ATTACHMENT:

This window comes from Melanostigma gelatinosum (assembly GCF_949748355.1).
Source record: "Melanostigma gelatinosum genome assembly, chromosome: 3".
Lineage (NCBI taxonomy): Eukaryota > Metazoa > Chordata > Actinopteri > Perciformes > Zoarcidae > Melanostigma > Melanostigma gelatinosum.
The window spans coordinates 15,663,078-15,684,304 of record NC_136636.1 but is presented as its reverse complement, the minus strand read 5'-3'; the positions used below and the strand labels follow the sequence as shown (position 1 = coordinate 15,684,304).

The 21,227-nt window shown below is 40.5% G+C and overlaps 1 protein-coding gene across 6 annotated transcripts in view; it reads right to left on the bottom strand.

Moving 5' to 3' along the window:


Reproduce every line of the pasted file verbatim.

This window comes from Melanostigma gelatinosum (assembly GCF_949748355.1).
Source record: "Melanostigma gelatinosum genome assembly, chromosome: 3".
Lineage (NCBI taxonomy): Eukaryota > Metazoa > Chordata > Actinopteri > Perciformes > Zoarcidae > Melanostigma > Melanostigma gelatinosum.
The window spans coordinates 15,663,078-15,684,304 of record NC_136636.1 but is presented as its reverse complement, the minus strand read 5'-3'; the positions used below and the strand labels follow the sequence as shown (position 1 = coordinate 15,684,304).

The 21,227-nt window shown below is 40.5% G+C and overlaps 1 protein-coding gene across 6 annotated transcripts in view; it reads right to left on the bottom strand.

Moving 5' to 3' along the window: